In an interview with Julia Silverman of The Oregonian, McLaughlin offered details on how child behavioral health specialists will be trained and ultimately licensed.

“Students will be trained in universal screenings and other types of strategies to equitably identify behavioral concerns, ideally when they first begin to emerge, when kids may be more amenable to brief, early interventions. Trainees might go on to participate in follow-up meetings with such students, one-on-one or in small groups.

“Undergraduates will also get to help lead classroom-wide lessons, in universal topics like how to manage stress, how to identify and understand big emotions and calibrate your response to them and how to relate to peers.

“In-school trainings will focus on identifying and intervening with students who may be in the early stages of struggles with anxiety, depression and anger – not severe enough to trigger alarm bells but significant enough that if left unaddressed, it could derail a student and by extension, their classmates, friends and family.”

McLaughlin said the institute’s faculty will be informed by  integrating into local schools. “They will be learning about the existing behavioral health services and sorting out how we can be most effective in expanding access to behavioral health services within each of the schools, So before we bring students into these settings, we’re bringing our clinical faculty experts into these settings to learn and listen to feedback from the school.”

McLaughlin added, “Our goal is that before our first student graduates, we’ve established a licensure pathway.”

Training for Teachers
The Ballmer Institute also offers a graduate-level certification for K-12 educators on child behavioral health. Educators from 15 Oregon school districts participated in the inaugural offering at no cost.

Courses focused on student self-regulation, trauma-informed teaching and maintaining healthy relationships, Adrian Calderon, a counselor at Lane Middle School in Southeast Portland, told The Oregonian. Studying with Ballmer’s faculty helped him learn not only how to help students regulate their behavior but how to better model his own reactions under stress, Calderon said.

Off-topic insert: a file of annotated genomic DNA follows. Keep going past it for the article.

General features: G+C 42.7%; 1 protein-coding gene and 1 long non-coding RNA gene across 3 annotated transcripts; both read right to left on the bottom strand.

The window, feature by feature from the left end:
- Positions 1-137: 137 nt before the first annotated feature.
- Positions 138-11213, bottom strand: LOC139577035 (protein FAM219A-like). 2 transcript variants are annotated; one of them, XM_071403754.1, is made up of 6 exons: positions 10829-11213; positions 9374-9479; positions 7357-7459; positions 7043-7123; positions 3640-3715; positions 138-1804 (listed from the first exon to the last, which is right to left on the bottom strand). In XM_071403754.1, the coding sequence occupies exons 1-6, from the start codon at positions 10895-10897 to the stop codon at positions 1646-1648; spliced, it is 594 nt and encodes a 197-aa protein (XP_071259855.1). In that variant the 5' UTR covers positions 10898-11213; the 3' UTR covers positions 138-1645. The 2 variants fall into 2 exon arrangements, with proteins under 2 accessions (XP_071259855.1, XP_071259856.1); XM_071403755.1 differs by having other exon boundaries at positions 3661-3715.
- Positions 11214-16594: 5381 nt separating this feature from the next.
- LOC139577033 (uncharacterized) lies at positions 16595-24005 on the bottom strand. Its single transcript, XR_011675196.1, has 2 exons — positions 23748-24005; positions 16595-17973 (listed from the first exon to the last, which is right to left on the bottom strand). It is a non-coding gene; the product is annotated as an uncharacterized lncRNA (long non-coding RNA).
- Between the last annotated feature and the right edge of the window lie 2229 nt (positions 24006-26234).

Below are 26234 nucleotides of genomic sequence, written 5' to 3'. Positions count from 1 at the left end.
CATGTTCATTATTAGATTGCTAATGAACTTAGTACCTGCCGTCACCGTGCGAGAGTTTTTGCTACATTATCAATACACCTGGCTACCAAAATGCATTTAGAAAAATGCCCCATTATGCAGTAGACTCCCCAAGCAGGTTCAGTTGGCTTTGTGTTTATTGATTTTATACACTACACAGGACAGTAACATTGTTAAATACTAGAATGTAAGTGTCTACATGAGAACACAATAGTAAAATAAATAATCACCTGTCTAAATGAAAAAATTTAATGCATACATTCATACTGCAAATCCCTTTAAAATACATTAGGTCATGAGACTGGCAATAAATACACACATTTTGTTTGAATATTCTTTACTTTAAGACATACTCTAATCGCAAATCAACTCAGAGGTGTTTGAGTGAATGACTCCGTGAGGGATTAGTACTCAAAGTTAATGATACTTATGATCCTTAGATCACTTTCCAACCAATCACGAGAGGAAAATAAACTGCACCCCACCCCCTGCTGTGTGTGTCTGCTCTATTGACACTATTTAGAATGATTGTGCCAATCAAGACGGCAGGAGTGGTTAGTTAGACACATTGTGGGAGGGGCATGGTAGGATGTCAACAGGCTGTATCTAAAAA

“[Educators] need to understand, we are not saviors. We can’t save a student from poverty, from its concerns and preoccupations,” Calderon explained. “But we can show up and be human and not take things personally. I learned you can show your students that you can handle adversity by choosing not to react in the way that they are expecting you to.”

“If we want to be a national model, we will have
to demonstrate that what we are doing is effective.”

Potential Model Program
McLaughlin expresses hope the institute’s undergraduate model will spark a national trend for similar college majors, She also hopes interventions by newly minted child behavioral specialists will make a meaningful difference for partner school districts.

“Our hope is that our graduates will have job opportunities not just in Oregon, but anywhere in the country,” McLaughlin said. “If we want to be a national model, we will have to demonstrate that what we are doing is effective. With every interaction our students and clinical faculty have with kids in the community, we will be collecting data to understand how interventions that we’re delivering are improving behavioral health outcomes.”

Bloomberg opinion columnist Lisa Jarvis said, “So the model is sound, but the experiment in Oregon still has plenty to prove. McLaughlin will need to produce robust data that her students are having a positive impact on children, and that evidence shouldn’t take long to college as the first cohort heads into classrooms next fall.”

That data will come directly from children, parents, school officials and pediatricians who interact with Balmer Institute students using an iPad to provide feedback enabling quick assessments of satisfaction and evidence of improved child mental health.